Back to school giveaway eases burden on Hispanic families, connecting donors to recipients through Pontiac-based ministry
PONTIAC — To the outsider, it’s just a backpack.
But to the child receiving the backpack, it’s a gateway to a better future and a sign of a community that cares.
Cars pulled in and out of the parking lot of La Casa Amiga, a ministry in Pontiac sponsored by Catholic Charities of Southeast Michigan, on Aug. 19 as volunteers waiting with backpacks for kids in need lined the sidewalks.
The back-to-school drive was possible thanks to donations from generous parishioners, churches, schools and nonprofits throughout the Archdiocese of Detroit, said Isabella Agby, director of marketing and communications for Catholic Charities.
“We’ve been doing this program for a few years, and it’s something families look forward to,” Agby told Detroit Catholic. “The kids actually give a list of supplies we need, so it’s like ‘back to school Christmas,’ for these kids because it’s that big of a deal. It’s not just the basics; each backpack is catered to each child’s need.”
La Casa Amiga — translated as “Friend’s House” — is Catholic Charities of Southeast Michigan’s Pontiac-based ministry serving Hispanic families, many of them migrants, in the Archdiocese of Detroit. The ministry includes a legal clinic, social service assistance, English as a second language (ESL) classes, a GED program, financial literacy and job training programs, among others.
Many of the families La Casa Amiga serves are low income, and with the steep cost of back-to-school shopping, the 200 to 250 backpacks stocked with pens, pencils, notebooks, calculators and other supplies are a huge help to the community.
“Families in our community have been hit super hard by COVID, and a lot of support services that normally supply backpacks took a huge hit,” said Rebecca Olszewski, director of La Casa Amiga’s legal clinic and community programs. “School supplies are expensive — I have five children, I can tell you how expensive they can be — but we’re super blessed to help our families get what they need.”
The backpack giveaway was organized with the help of volunteers, who spent Wednesday and Thursday packing the individual bags, Agby said. Beyond being specifically catered to each child’s needs, the backpacks also come with a note of encouragement from the packer.
“The team here at La Casa Amiga helps these families from the moment they come into Michigan,” Agby said, adding families can qualify for assistance based on their income or number of children. “Our team goes through a process of paperwork and registers them in our system, all part of making sure we are helping those most in need.”
On distribution day, backpacks were neatly ordered on a table, and families came in staggered sessions to La Casa Amiga’s location at 76 Williams Street to pick up the supplies and share words of gratitude.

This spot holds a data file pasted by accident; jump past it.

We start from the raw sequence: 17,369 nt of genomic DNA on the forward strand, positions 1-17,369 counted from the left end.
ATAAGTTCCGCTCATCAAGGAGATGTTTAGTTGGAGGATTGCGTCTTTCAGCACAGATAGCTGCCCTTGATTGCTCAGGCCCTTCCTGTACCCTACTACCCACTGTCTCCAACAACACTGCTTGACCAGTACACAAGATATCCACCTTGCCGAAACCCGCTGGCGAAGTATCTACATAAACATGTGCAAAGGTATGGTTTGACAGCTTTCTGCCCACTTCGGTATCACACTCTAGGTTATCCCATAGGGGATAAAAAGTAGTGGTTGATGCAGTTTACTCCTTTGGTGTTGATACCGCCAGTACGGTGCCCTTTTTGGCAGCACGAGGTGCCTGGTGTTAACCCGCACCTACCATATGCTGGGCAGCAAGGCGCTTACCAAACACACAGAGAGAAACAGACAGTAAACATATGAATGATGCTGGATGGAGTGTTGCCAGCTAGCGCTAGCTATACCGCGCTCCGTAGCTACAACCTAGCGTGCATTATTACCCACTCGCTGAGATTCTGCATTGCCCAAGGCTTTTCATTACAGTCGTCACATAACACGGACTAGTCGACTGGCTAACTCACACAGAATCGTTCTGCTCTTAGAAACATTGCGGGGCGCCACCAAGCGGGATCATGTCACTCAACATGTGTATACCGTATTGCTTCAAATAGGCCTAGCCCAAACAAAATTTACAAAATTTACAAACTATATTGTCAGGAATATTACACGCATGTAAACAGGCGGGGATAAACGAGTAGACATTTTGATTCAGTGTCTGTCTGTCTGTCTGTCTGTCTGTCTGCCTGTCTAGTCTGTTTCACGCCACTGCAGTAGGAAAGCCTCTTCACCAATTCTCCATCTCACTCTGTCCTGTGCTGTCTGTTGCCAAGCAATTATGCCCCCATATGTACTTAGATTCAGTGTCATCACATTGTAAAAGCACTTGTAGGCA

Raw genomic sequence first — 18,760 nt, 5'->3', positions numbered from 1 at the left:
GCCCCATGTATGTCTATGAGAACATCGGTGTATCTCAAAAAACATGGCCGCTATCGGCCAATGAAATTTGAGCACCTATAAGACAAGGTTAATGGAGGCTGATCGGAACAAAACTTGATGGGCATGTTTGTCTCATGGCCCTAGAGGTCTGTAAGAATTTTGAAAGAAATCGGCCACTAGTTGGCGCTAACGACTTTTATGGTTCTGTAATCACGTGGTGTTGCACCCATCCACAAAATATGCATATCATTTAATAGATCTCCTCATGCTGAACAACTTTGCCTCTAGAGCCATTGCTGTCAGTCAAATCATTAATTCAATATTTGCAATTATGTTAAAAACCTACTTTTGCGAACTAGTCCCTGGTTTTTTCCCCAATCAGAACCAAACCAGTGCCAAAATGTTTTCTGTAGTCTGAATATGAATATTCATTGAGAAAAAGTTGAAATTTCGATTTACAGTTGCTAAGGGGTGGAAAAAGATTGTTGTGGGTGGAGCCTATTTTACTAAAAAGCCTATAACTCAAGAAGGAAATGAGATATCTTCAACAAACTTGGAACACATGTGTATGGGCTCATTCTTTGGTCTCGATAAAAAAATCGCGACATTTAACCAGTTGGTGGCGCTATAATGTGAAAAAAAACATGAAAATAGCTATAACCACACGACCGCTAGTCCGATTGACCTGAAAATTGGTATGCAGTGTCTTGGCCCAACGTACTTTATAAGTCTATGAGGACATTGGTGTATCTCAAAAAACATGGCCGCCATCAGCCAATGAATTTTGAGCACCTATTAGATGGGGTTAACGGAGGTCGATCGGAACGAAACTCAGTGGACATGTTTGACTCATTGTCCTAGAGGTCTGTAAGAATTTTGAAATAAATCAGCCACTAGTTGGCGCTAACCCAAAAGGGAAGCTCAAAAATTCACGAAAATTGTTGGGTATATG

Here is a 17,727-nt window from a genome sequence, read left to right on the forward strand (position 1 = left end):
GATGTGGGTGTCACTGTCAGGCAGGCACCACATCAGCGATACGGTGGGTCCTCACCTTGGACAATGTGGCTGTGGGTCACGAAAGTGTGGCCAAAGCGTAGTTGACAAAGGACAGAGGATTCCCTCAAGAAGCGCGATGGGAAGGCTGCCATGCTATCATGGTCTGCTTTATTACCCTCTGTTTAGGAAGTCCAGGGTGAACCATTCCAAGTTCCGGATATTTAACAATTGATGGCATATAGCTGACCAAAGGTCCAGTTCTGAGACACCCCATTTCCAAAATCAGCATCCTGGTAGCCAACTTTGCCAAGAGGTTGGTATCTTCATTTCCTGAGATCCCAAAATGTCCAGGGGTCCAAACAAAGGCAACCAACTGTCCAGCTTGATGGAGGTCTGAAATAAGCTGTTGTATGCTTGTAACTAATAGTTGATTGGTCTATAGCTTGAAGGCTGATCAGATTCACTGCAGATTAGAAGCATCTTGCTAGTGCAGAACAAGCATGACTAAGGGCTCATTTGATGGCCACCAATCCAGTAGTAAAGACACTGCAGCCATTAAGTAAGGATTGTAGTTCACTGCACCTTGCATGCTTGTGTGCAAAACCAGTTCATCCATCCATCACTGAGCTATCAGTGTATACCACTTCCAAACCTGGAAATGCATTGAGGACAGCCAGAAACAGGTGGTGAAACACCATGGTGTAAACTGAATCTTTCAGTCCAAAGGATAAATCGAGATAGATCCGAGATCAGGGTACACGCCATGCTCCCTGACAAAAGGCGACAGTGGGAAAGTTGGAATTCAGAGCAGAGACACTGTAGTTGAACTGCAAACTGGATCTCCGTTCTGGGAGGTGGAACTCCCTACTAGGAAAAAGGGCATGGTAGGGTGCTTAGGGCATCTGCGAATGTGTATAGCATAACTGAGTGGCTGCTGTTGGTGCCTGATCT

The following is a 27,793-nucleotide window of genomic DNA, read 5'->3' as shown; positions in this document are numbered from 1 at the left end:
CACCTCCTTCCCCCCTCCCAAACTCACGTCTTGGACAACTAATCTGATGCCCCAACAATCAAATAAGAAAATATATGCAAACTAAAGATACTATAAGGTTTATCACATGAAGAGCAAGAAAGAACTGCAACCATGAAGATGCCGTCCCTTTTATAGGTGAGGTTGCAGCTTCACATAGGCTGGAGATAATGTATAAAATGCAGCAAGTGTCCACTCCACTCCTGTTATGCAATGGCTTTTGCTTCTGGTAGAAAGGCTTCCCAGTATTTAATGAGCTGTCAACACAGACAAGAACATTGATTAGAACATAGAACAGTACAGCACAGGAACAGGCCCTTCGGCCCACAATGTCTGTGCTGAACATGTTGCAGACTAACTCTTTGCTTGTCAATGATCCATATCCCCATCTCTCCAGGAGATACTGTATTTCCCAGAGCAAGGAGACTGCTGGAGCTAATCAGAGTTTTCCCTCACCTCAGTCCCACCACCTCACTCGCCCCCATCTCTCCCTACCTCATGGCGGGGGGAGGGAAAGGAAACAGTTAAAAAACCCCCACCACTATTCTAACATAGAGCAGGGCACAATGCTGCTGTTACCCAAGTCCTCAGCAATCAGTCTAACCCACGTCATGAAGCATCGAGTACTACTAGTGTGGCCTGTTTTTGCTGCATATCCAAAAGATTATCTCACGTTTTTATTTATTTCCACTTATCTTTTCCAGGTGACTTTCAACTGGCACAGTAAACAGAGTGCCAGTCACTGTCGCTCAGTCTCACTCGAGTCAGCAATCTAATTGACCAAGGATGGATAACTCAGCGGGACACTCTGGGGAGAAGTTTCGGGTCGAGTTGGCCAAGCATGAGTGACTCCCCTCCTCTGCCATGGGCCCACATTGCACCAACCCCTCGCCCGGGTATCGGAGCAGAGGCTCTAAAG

“My kids are in the mentoring program at Catholic Charities,” Imelda Hernandez of Rochester, who picked up four backpacks for her children, told Detroit Catholic through a translator. “I have one in high school, two in middle school and one in third grade, and they are excited to come back to school. It’s so stressful to find supplies for each child; it’s so expensive. La Casa Amiga is fantastic.”
Beyond the financial help for parents, Olszewski said the backpacks and school supplies are a big help for families after a year when many social services were shut down because of COVID concerns.
“A lot of families have had a really difficult time with COVID and a lack of technological devices for kids to work from home — they were using their parents’ phones,” Olszewski said. “Some school districts are less well off, and couldn’t get tablets and computers until later. By giving these families supplies to participate and learn in school, we’re supporting them in a way they need it most.”
La Casa Amiga’s backpack drive is just one way Catholic Charities of Southeast Michigan reaches out to the community, Agby said. By building relationships with parishes in the community, partner agencies and volunteers, the nonprofit charitable service arm of the Archdiocese of Detroit is able to reach thousands in need each year.
“This is one of many program that Catholic Charities has put together to help specific communities,” Agby said. “As a whole, we are one big organization, but we have different offices serving the whole six counties of the archdiocese. Each community has a need that is a little different.
“It’s always nice to have programs like this, bringing neighbors together to provide something that people need,” Agby added, “matching people’s desire to give with people’s needs.”
Catholic Charities of Southeast Michigan’s Annual Celebration
In-person registration for Catholic Charities of Southeast Michigan’s Annual Celebration on Sept. 11 at the Basilica of Ste. Anne de Detroit is sold out, but registration for the virtual livestream is still available for $25.
This event will include a performance by Catholic singer, storyteller, and inspirational speaker ValLimar Jansen. Proceeds from the event support Catholic Charities’ offices and ministries throughout Metro Detroit, which serve an estimated 20,000 individuals each year.